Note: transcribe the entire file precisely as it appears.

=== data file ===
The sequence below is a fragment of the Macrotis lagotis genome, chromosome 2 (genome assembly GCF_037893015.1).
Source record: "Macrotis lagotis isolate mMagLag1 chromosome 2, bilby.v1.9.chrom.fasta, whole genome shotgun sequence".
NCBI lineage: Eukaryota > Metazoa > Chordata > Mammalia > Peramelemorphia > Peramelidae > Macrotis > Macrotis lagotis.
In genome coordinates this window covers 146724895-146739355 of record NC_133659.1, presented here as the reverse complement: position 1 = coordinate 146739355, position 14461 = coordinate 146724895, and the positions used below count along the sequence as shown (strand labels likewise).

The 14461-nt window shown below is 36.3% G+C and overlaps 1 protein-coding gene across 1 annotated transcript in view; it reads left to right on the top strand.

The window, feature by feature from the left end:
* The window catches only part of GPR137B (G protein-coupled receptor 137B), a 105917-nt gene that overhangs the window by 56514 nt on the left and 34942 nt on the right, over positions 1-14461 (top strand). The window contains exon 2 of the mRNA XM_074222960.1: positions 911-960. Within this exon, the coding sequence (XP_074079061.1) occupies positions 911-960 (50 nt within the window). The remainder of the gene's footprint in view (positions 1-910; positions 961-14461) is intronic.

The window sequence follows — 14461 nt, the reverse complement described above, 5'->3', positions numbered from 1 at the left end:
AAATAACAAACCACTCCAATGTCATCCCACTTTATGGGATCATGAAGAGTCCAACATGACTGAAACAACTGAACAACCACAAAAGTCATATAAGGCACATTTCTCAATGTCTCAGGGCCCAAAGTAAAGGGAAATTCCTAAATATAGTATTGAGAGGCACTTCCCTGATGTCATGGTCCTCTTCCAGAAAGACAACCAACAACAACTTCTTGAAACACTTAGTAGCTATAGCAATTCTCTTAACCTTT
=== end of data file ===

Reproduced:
The sequence below is a fragment of the Macrotis lagotis genome, chromosome 2 (genome assembly GCF_037893015.1).
Source record: "Macrotis lagotis isolate mMagLag1 chromosome 2, bilby.v1.9.chrom.fasta, whole genome shotgun sequence".
NCBI lineage: Eukaryota > Metazoa > Chordata > Mammalia > Peramelemorphia > Peramelidae > Macrotis > Macrotis lagotis.
In genome coordinates this window covers 146724895-146739355 of record NC_133659.1, presented here as the reverse complement: position 1 = coordinate 146739355, position 14461 = coordinate 146724895, and the positions used below count along the sequence as shown (strand labels likewise).

The 14461-nt window shown below is 36.3% G+C and overlaps 1 protein-coding gene across 1 annotated transcript in view; it reads left to right on the top strand.

The window, feature by feature from the left end:
* The window catches only part of GPR137B (G protein-coupled receptor 137B), a 105917-nt gene that overhangs the window by 56514 nt on the left and 34942 nt on the right, over positions 1-14461 (top strand). The window contains exon 2 of the mRNA XM_074222960.1: positions 911-960. Within this exon, the coding sequence (XP_074079061.1) occupies positions 911-960 (50 nt within the window). The remainder of the gene's footprint in view (positions 1-910; positions 961-14461) is intronic.

The window sequence follows — 14461 nt, the reverse complement described above, 5'->3', positions numbered from 1 at the left end:
AAATAACAAACCACTCCAATGTCATCCCACTTTATGGGATCATGAAGAGTCCAACATGACTGAAACAACTGAACAACCACAAAAGTCATATAAGGCACATTTCTCAATGTCTCAGGGCCCAAAGTAAAGGGAAATTCCTAAATATAGTATTGAGAGGCACTTCCCTGATGTCATGGTCCTCTTCCAGAAAGACAACCAACAACAACTTCTTGAAACACTTAGTAGCTATAGCAATTCTCTTAACCTTT